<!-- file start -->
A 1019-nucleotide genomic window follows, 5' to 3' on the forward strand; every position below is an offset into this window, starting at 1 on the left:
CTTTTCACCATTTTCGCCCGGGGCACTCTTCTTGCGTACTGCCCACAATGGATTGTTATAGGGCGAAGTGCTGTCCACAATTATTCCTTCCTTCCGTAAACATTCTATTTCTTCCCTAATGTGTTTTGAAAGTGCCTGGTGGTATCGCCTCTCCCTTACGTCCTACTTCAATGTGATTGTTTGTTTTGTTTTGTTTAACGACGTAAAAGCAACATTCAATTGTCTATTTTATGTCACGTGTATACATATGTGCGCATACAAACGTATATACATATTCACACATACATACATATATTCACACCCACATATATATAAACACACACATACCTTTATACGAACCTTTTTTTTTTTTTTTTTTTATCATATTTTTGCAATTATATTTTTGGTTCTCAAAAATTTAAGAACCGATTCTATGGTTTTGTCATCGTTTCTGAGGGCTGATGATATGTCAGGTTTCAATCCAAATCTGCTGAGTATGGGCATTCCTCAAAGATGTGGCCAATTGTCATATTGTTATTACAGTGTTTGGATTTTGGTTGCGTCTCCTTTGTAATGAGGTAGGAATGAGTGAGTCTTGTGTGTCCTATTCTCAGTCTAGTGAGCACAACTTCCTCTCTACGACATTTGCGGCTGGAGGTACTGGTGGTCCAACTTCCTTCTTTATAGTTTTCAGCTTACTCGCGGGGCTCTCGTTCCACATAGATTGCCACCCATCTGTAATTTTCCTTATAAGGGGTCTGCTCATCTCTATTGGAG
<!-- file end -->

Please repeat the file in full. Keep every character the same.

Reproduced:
A 1019-nucleotide genomic window follows, 5' to 3' on the forward strand; every position below is an offset into this window, starting at 1 on the left:
CTTTTCACCATTTTCGCCCGGGGCACTCTTCTTGCGTACTGCCCACAATGGATTGTTATAGGGCGAAGTGCTGTCCACAATTATTCCTTCCTTCCGTAAACATTCTATTTCTTCCCTAATGTGTTTTGAAAGTGCCTGGTGGTATCGCCTCTCCCTTACGTCCTACTTCAATGTGATTGTTTGTTTTGTTTTGTTTAACGACGTAAAAGCAACATTCAATTGTCTATTTTATGTCACGTGTATACATATGTGCGCATACAAACGTATATACATATTCACACATACATACATATATTCACACCCACATATATATAAACACACACATACCTTTATACGAACCTTTTTTTTTTTTTTTTTTTATCATATTTTTGCAATTATATTTTTGGTTCTCAAAAATTTAAGAACCGATTCTATGGTTTTGTCATCGTTTCTGAGGGCTGATGATATGTCAGGTTTCAATCCAAATCTGCTGAGTATGGGCATTCCTCAAAGATGTGGCCAATTGTCATATTGTTATTACAGTGTTTGGATTTTGGTTGCGTCTCCTTTGTAATGAGGTAGGAATGAGTGAGTCTTGTGTGTCCTATTCTCAGTCTAGTGAGCACAACTTCCTCTCTACGACATTTGCGGCTGGAGGTACTGGTGGTCCAACTTCCTTCTTTATAGTTTTCAGCTTACTCGCGGGGCTCTCGTTCCACATAGATTGCCACCCATCTGTAATTTTCCTTATAAGGGGTCTGCTCATCTCTATTGGAG